One of the problems, however, is that the pragmatic approach articulated by the Secretary doesn’t trickle down through the bureaucracy. This is especially true, ironically, of the State Department’s primary development diplomacy arm, USAID, which has a deeply entrenched culture of being anti-business. It’s a huge problem, and part of the reason why American foreign policy in Africa has been so slow to adjust to new economic realities.

Security drives US Africa Policy

Security drives US Africa Policy

Academics schooled in all the latest development orthodoxies but lacking the most basic understanding of economic or business history have flocked to USAID, so that the suggestion that American economic interests should guide development policy – making it a win-win for Africa and America – is anathema. It’s also why the Chinese are running all over the US in Africa.

As a prominent economic historian recently remarked in the Telegraph, “While we [Western governments] indulge our Victorian urge to give alms to the Africans, Beijing is pumping black gold.” And this is just it. As long as the US approaches Africa as a beggar needing to be saved and not as a business partner worthy of attention, both sides will continue to lose out.

In this respect, what Africa does not need is another “old Africa hand” steeped in conventional development ideas and old dogmas about what’s wrong with Africa and why the US must atone for the West’s sins. For this reason alone, John Kerry – not Susan Rice – probably stands a better chance, as the next Secretary of State, at putting American foreign policy toward Africa on a more solid footing.

- Matthew Kustenbauder is a PhD candidate in history at Harvard University.

Ignoring the log in one’s own eye (forgive the hackneyed biblical metaphor)

Hilary Clinton is on a tour of three African states. She is visiting Zambia, Tanzania and Ethiopia. This is what she had to say in Lusaka:

U.S. Secretary of State Hillary Rodham Clinton on Saturday warned Africa of a creeping “new colonialism” from foreign investors and governments interested only in extracting the continent’s natural resources to enrich themselves and not the African people.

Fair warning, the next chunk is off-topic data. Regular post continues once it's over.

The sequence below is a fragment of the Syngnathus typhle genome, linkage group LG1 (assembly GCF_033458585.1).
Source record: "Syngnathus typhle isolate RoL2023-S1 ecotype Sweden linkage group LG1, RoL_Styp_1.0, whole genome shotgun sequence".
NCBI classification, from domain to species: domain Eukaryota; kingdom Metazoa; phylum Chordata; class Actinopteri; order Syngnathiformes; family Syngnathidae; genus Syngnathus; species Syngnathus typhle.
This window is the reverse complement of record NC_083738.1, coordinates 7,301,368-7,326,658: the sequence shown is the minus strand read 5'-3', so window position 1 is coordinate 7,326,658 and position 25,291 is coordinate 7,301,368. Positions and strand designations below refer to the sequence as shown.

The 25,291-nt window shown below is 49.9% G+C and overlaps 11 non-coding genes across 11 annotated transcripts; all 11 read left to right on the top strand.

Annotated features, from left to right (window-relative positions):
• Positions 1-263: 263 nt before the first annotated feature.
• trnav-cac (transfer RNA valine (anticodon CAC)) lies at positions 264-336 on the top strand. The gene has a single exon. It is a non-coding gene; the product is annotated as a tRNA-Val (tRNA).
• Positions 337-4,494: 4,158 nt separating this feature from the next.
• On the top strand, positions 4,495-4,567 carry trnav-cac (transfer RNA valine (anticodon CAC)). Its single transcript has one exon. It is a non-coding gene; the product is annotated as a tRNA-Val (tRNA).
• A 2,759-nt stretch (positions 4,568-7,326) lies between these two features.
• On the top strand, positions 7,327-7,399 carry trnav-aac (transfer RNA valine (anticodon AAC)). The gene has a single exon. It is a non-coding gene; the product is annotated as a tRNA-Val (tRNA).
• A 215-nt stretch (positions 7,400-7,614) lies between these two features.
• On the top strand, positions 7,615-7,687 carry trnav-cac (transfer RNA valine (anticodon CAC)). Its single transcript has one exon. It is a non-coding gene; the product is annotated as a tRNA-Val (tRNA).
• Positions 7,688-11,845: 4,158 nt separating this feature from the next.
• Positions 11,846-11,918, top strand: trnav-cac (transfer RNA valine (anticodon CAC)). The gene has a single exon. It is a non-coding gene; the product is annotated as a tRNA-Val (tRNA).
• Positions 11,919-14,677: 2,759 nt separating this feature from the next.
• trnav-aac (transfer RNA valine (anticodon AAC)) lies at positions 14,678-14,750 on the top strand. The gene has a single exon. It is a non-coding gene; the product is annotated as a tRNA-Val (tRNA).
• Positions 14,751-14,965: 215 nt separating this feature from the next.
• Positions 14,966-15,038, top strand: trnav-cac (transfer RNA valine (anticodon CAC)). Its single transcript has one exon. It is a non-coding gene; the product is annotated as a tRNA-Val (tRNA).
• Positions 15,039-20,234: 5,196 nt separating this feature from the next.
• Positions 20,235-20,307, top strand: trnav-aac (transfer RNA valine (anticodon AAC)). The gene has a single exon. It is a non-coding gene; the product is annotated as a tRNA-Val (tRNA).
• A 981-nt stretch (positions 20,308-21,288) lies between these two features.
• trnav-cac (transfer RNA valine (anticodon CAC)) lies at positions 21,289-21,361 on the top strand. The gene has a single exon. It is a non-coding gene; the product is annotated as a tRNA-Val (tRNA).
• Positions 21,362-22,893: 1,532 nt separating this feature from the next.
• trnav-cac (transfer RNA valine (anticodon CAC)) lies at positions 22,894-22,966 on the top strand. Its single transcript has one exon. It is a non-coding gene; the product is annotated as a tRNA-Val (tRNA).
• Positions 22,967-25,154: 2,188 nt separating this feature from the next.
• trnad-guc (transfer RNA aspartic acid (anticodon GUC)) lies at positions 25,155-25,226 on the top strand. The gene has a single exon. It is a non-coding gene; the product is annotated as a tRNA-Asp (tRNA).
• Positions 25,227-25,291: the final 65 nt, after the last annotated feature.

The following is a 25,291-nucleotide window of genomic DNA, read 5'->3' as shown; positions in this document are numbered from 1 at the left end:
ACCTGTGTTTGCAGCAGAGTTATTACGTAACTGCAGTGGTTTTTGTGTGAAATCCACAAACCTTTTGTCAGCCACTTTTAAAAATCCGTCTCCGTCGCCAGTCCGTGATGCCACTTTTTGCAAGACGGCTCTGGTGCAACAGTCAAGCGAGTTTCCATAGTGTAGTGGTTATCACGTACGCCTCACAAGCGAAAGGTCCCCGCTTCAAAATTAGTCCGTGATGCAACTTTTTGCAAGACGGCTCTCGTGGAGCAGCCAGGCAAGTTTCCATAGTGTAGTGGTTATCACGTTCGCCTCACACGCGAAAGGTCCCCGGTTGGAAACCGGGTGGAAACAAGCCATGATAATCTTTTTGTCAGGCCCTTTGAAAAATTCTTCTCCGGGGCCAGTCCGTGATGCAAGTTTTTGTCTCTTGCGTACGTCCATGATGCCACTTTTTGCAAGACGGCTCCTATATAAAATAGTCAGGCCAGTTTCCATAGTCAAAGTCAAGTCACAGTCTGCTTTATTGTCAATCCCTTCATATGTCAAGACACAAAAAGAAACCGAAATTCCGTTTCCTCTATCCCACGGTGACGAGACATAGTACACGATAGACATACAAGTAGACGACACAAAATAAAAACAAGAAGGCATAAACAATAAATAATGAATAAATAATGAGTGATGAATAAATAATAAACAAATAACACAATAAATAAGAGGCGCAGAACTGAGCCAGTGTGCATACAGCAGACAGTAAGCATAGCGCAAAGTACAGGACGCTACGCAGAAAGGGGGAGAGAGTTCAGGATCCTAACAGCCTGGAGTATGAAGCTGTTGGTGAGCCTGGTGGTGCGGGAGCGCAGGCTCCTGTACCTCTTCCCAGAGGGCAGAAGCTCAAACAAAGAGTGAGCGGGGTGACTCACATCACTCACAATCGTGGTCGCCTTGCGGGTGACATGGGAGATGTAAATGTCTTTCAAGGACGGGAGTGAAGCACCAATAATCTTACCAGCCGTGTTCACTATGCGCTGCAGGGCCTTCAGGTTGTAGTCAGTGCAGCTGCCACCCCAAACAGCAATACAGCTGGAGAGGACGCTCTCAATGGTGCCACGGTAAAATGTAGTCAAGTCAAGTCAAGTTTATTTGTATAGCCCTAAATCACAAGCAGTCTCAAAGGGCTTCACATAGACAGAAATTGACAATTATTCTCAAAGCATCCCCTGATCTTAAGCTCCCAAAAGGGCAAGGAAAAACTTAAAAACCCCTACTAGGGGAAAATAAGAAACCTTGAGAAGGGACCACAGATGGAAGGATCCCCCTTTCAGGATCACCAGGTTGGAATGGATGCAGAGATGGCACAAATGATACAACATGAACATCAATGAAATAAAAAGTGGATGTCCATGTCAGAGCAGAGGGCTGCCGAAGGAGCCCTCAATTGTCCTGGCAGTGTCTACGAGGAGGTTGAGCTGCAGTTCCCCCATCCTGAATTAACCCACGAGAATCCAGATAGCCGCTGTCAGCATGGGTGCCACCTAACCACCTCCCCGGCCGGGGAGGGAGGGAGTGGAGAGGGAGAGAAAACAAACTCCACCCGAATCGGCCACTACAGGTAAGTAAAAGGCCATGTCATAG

The point was directed at China.

But Mrs Clinton’s statement conveniently left out Equatorial Guinea, Gabon, Nigeria, Ethiopia, Uganda, among others. In these states the US government and American multinationals continue to cooperate with regimes that are obscenely corrupt and/or repressive for “constructive reasons.”

Chinese involvement in Africa is not clean, no doubt about that. Beijing’s support of the murderous regime in Khartoum is despicable. But this is nothing new. The US, Western Europe and Russia have done worse. The worst of all is the French who were in bed with the Rwandan army even as elements within it (Rwandan army) orchestrated the 1994 genocide.

Many people that I have spoken to about Chinese involvement in Africa seem to have lots to complain about, but they also like Chinese pragmatism. They get the roads built, the fibre cables laid out, etc.

I must say that Africans who are suffering under oppressive regimes still need western pressure on their governments to allow for more political space (however janus-faced this pressure might be). That said, Africa needs more options. A globally conscious China with lots of money to throw around will – in the long run – do more good than harm in Africa.

Their resources-for-(white elephant)-projects approach might yet prove to be better than the previous resources-for-Swiss-bank-accounts approach of Western multinationals.

And as has been the case with shady Western involvement in Africa, whenever the Chinese make deals that are bad for the locals the blame should be directed at the African governments who take side payments and look the other way.


if a tenth the charities out to help “africa” were any good ….

A lot of money has been poured in Africa (to use a Kenyan phrase) since the 1960s. Most of it has gone down the drain without much impact. If a tenth of the aid effort in Africa were effective things would be very different. Instead you have a cacophony of aid effort without much coordination. Yes there are the many hospitals, schools and business projects that have improved millions of livelihoods, and we applaud them. But there are also bizarre projects – like giving rape victims cameras to record their ordeals in the Congo or this crazy idea to send a million shirts to Africa.  As Aid Watch aptly puts it, a lot of aid is never about what the people in this mythical place called Africa need but what people want to give – and oftentimes what they want to give is a function of their warped notion of what life is like on the Continent.